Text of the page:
The fact that HBO's latest half-hour comedy Veep is premiering a full week after Girls is something of a double-edged sword. On the one hand, so much attention, hype and praise was lavished upon Lena Dunham's series in the run-up to its debut that Veep finally bowed last night feeling almost like an afterthought, despite the presence of an established TV actress (as opposed to an untested multi-hyphenate dabbling in the medium for the first time) in the form of Julia Louis-Dreyfus. Actually, having Louis-Dreyfus on board might have equally contributed to the perception of Veep as an also-ran in the race to anoint the next great HBO series. Look at the fresh-faced youngsters adorning the posters and teasers for Girls and you feel like you're gazing at the next generation of television stars. Seeing Louis-Dreyfus adorning her own one-sheet, on the other hand, seems like a nod to the past.
At the same time though, flying under the radar may wind up working in Veep's favor. After all, as the cast and crew of Girls are now finding out, being anointed the "next big thing" and "voices of their generation" inevitably results in some pretty severe backlash. The less grandiose talk surrounding Veep will help temper expectations considerably; instead of an up-to-the-minute meta-commentary on the state of contemporary femininity and culture, people will tune into this series just expecting to see a funny political comedy. And that's precisely what Veep is, which won't be a surprise to anyone who is already familiar with the work of the show's creator, Scottish writer/director Armando Iannucci.
A veteran of Steve Coogan's brilliant I'm Alan Partridge series (and its predecessor, Knowing Me, Knowing You... with Alan Partridge), Iannucci firmly established his own comic voice in 2005 with the hilarious satire of British politics, The Thick of It. That series was loosely spun-off into the 2009 feature film In the Loop, which took the spoofery global and added such American actors as James Gandolfini and Anna Chlumsky to the show's stable of British comic talents. And now here's Veep, Iannucci's first U.S. series, which takes place amongst the halls of power -- specifically the offices of Vice President Selina Meyer (Louis-Dreyfus) -- in Washington D.C. It's safe to say at this point that Iannucci can really only do one thing... but he does it exceptionally well.
What Iannucci excels at specifically is his ability to create simple scenarios that spiral out of control due to mismanagement, misunderstandings or simple stupidity. That these situations happen at the government level just makes them funnier, as politicians generally like to project the aura that they are firmly in control at all times. Like The Thick of It, Veep takes great pleasure in puncturing that balloon, showing just how quickly these supposedly savvy operators crack under the slightest hint of pressure.
Last night's pilot, for example, started with Vice President Meyer preparing to attend a meeting about filibuster reform, while also readying to announce one of her signature clean jobs initiatives -- swapping out the usual plastic forks and knives for corn starch utensils in federal buildings. The setbacks began when she arrives at the meeting and finds it severely underpopulated; apparently, an errant Tweet from her office regarding the corn starch silverware has been picked up by the blogs and pissed off the influential plastics industry, which explains the high number of last-minute no-shows. While trying to put out that particular fire, Meyers and her entourage -- which includes Chief of Staff Amy Brookheimer (Chlumsky, playing a different character than she did in In the Loop), personal aide Gary Walsh (Tony Hale) and director of communications Mike McLintock (Matt Walsh) -- wound up inadvertently lighting more matches that threatened to engulf their whole office.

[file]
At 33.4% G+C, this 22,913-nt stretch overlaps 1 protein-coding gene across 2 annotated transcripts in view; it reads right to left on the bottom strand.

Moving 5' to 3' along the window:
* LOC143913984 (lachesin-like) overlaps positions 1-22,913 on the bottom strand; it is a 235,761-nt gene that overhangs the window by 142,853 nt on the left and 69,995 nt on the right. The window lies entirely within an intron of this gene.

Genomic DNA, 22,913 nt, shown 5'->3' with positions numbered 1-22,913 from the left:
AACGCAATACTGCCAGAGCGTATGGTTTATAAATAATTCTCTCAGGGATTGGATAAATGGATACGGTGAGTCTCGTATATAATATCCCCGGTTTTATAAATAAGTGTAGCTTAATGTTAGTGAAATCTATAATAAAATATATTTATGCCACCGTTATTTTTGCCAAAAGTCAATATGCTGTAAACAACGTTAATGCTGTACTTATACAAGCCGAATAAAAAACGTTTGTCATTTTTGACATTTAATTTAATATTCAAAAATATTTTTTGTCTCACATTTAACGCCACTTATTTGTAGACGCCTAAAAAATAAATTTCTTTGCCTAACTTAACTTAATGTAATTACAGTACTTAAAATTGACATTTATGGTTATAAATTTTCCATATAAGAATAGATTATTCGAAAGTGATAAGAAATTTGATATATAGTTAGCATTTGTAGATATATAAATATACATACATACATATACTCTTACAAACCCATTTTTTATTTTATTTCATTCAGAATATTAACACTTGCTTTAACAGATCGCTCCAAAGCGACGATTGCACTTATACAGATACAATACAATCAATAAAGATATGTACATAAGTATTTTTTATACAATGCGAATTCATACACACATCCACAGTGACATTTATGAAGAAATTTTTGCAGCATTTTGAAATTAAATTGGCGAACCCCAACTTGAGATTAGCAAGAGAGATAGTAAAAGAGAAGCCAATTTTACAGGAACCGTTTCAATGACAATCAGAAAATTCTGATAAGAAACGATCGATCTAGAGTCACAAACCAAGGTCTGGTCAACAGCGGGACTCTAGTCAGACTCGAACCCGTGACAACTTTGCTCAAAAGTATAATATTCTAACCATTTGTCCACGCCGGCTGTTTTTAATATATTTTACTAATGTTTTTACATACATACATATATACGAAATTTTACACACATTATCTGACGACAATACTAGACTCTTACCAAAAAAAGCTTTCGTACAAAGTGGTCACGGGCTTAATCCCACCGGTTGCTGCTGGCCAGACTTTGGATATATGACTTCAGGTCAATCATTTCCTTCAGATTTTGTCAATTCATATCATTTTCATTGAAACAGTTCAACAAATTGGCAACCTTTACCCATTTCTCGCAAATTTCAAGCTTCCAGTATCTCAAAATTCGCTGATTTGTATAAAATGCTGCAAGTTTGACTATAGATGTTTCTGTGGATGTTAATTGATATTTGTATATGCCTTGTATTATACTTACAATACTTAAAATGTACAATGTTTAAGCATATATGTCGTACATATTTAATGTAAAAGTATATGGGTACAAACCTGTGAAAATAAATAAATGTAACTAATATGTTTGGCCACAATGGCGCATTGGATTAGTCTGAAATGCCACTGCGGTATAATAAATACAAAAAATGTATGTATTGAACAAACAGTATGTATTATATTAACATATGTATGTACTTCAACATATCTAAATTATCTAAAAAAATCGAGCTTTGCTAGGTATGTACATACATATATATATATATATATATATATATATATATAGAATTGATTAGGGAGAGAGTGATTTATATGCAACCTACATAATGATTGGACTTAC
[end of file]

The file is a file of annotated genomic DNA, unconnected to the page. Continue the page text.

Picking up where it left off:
Upcoming episodes follow the same pattern; next week's installment, for example, finds Selena's plan to visit a local frozen yogurt store for a basic meet-and-greet constantly going awry and, in the third episode, the demands of the job keep her from spending time with her college-aged daughter, leading to a major public argument.
Beyond his ability to orchestrate controlled chaos, one of the chief pleasures of Iannucci's work lies in his densely layered scripts, which are packed with clever wordplay and fast and furious walk-and-talks. At its best, his dialogue sounds like Aaron Sorkin minus the self-importance. (Some of our favorite lines from the pilot include: "That was your bad okay. What's wrong?"; "Glasses make me look weak. It's like a wheelchair for the eye."; "That address makes me hard."; and this exchange between Selina and Mike: "What would you say were the two biggest campaign mistakes that we made?" "You looked tired a lot and the hat.") He's also exceptionally proficient with profanity; not since David Mamet has a writer so completely elevated swearing to the level of poetry. (The best example of this is his Thick of It creation Malcolm Tucker, a government PR man played by Peter Capaldi. Here's hoping he crosses the pond for a cameo sometime later this season.)
It's obvious just how much the cast relishes tearing into this dialogue; Louis-Dreyfus's performance in particular is just a marvel of crack comic timing and remarkable in-the-moment instincts that can only come from years of experience with ensemble comedy. On the surface, Veep may not seem as culturally relevant or intellectually provocative as a show like Girls, but in terms of pure belly laughs and sheer entertainment value, Iannucci has Dunham beat hands down.
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